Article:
'There were few more exotic places in Australia. Tribal Aboriginal people could still be seen around the town. Camel trains slowly made their way through the red-stone gorge that split MacDonnell Range. Rugged cattlemen and hard-bitten prospectors strode the streets.' In Outback Pionners, Evan McHugh gathers the enthralling stories of the men and women who opened up the Australian outback and in the process discovered the beauty and terror of this extraordinary country. We meet the little-known convict explorer John Wilson, the first European to cross the Blue Mountains (though history favours the proper English gentlemen Blaxland, Wentworth and Lawson); we follow Australia's greatest drover, Nat Buchanan, as he blazes stock routes from one side of the country to another; and we marvel at the genius and grit of the men who overcome political treachery to build the Coolgardie Pipeline and the Trans-Australian Railway.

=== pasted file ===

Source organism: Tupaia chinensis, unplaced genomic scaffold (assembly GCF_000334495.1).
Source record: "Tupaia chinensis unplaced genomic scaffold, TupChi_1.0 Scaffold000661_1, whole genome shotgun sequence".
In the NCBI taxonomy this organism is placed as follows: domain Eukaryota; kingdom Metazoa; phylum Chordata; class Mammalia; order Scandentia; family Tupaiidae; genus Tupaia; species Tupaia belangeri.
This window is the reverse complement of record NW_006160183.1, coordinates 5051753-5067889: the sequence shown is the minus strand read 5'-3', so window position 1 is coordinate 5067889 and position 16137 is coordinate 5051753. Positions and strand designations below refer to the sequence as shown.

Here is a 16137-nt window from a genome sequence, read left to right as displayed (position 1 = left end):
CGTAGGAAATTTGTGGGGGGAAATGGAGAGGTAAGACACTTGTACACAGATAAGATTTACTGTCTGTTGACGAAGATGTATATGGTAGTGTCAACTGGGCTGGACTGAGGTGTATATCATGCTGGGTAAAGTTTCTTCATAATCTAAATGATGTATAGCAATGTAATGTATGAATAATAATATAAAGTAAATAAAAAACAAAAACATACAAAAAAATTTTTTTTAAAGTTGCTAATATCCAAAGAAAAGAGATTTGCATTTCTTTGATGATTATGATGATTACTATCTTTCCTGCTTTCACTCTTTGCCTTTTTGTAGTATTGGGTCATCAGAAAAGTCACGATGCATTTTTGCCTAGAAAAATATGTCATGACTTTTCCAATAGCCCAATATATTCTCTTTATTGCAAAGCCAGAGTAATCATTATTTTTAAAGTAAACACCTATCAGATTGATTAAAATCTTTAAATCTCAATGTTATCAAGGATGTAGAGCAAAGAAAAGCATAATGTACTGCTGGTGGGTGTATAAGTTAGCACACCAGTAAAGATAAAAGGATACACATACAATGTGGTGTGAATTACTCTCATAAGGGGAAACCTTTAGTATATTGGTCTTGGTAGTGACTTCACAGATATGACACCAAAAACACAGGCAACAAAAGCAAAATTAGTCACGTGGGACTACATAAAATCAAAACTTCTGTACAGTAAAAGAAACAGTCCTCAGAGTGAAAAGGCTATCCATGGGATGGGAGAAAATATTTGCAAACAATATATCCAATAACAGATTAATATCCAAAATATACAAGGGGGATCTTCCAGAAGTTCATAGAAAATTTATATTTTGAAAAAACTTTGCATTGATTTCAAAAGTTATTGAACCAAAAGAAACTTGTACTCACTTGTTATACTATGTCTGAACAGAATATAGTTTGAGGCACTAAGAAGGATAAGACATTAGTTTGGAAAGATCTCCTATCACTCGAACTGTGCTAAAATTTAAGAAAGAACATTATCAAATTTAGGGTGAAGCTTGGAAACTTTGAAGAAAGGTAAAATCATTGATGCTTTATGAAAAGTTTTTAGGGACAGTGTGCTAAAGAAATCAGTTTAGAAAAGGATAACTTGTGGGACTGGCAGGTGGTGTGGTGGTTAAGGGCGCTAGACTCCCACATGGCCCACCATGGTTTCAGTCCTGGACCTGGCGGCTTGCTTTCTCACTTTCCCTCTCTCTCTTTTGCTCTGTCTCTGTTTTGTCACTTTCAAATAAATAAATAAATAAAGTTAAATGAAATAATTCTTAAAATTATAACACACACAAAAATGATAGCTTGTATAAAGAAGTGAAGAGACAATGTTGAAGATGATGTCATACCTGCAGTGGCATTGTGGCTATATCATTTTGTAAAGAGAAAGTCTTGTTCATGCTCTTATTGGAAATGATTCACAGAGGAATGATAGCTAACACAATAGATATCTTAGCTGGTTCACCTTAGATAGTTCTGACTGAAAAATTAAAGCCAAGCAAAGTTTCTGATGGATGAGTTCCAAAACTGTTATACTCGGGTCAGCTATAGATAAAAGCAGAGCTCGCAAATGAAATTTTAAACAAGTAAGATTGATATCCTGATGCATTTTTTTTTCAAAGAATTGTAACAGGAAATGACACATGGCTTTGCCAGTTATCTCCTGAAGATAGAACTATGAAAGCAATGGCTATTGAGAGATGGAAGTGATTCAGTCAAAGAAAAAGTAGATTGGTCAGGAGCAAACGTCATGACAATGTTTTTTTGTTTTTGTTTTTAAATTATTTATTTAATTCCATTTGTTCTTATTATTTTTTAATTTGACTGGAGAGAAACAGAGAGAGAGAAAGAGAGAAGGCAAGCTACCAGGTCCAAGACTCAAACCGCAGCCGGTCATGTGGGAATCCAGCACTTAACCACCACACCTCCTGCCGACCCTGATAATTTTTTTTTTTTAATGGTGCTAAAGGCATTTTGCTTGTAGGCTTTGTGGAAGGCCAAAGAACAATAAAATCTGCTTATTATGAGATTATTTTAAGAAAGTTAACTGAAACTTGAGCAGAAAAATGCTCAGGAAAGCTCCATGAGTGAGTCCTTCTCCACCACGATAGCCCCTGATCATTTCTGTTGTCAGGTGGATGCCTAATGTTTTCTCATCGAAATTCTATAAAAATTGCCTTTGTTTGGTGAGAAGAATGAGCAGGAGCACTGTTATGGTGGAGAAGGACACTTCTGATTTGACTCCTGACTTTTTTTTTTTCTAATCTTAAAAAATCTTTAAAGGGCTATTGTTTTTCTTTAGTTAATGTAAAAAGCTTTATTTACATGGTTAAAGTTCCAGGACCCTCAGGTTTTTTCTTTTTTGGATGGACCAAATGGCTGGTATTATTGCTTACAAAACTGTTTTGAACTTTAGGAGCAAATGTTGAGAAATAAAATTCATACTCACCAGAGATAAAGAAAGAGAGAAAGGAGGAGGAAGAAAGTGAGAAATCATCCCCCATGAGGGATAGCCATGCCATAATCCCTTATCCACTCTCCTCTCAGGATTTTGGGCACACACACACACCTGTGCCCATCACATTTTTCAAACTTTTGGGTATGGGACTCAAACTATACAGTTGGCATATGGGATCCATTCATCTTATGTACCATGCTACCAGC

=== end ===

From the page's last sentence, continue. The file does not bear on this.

There are some delightful inclusions: a gentle Pakistani cameleer who saves foolhardy expeditioners; a nerdy ham radio operator who invents the pedal radio and paves the way for John Flynn's Flying Doctor; two bush nurses who toil in the ruins of a pub while saving outback lives; and the modern-day pioneers who battle apathy to save endangered whildlife. Plus there are the intruiging stories of R.M. Williams, the Cattle King James Tyson, and the women behind the CWA and the School of the Air.
In this first book in the Step By Step trilogy, global catastrophe occurs as all plastic mysteriously liquefies. All the small components making many technologies possible―Navigation systems, communications, medical equipment―fail. In Sycamore River, citizens find their lives disrupted as everything they've depended on melts around them, with sometimes fatal results. All they can rely upon is themselves. And this is only the beginning . . .